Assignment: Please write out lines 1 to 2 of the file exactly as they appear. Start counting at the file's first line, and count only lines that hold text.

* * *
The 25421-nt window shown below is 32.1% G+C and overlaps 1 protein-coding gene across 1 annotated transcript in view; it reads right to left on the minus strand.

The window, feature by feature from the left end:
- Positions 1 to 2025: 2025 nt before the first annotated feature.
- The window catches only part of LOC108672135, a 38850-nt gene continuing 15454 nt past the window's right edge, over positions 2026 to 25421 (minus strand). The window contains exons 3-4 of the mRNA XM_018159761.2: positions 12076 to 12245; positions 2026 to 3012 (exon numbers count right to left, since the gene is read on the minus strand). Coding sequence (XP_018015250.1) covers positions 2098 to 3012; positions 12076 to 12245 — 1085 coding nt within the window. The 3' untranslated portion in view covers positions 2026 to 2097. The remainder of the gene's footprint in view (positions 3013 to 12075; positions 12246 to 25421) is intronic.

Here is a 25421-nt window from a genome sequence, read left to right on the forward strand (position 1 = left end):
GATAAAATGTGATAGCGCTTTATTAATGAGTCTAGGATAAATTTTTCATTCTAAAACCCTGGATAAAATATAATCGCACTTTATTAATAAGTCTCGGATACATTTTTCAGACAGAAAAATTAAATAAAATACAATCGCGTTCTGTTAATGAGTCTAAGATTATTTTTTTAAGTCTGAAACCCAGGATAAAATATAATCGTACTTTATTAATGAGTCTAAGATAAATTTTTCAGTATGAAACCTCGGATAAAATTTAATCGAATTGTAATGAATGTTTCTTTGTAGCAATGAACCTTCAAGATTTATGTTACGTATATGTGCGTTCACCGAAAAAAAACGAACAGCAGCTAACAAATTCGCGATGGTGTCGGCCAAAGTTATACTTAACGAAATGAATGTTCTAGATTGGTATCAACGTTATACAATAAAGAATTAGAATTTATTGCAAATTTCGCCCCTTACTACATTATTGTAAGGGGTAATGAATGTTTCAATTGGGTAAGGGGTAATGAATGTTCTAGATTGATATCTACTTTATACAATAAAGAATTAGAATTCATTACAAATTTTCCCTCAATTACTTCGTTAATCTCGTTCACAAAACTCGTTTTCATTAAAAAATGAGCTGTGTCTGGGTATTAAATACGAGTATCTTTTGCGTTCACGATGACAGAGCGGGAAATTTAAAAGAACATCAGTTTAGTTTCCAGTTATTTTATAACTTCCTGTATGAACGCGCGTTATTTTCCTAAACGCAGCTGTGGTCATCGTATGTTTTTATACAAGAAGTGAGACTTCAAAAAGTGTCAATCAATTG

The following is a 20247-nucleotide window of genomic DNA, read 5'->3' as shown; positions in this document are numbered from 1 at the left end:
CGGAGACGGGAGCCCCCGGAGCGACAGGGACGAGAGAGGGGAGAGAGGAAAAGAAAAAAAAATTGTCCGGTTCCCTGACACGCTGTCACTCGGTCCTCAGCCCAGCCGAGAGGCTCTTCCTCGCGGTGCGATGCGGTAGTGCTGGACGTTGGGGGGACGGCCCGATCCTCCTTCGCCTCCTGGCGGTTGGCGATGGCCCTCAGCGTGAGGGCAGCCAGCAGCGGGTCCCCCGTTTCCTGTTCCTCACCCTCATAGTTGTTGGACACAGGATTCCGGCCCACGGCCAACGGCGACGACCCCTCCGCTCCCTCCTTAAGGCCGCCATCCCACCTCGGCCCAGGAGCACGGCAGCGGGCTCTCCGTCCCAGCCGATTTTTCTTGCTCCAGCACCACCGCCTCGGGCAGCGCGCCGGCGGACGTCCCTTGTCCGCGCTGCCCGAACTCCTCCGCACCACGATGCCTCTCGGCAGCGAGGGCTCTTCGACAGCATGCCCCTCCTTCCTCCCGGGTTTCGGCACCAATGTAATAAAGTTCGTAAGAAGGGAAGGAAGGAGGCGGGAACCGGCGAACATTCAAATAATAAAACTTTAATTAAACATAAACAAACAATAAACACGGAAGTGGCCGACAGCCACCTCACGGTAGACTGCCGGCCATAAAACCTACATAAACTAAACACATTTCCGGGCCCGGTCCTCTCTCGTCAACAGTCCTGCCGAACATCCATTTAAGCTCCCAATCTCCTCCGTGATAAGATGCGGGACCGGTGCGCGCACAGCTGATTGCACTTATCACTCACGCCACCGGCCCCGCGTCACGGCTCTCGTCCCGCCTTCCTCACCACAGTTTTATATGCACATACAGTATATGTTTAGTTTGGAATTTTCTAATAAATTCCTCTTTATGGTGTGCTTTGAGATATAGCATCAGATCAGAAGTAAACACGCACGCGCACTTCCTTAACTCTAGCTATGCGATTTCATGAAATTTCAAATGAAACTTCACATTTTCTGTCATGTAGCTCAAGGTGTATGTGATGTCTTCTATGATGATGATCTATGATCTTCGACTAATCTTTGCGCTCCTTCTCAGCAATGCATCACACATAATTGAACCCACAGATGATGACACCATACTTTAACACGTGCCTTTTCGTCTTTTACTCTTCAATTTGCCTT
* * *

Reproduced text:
The 25421-nt window shown below is 32.1% G+C and overlaps 1 protein-coding gene across 1 annotated transcript in view; it reads right to left on the minus strand.

The window, feature by feature from the left end: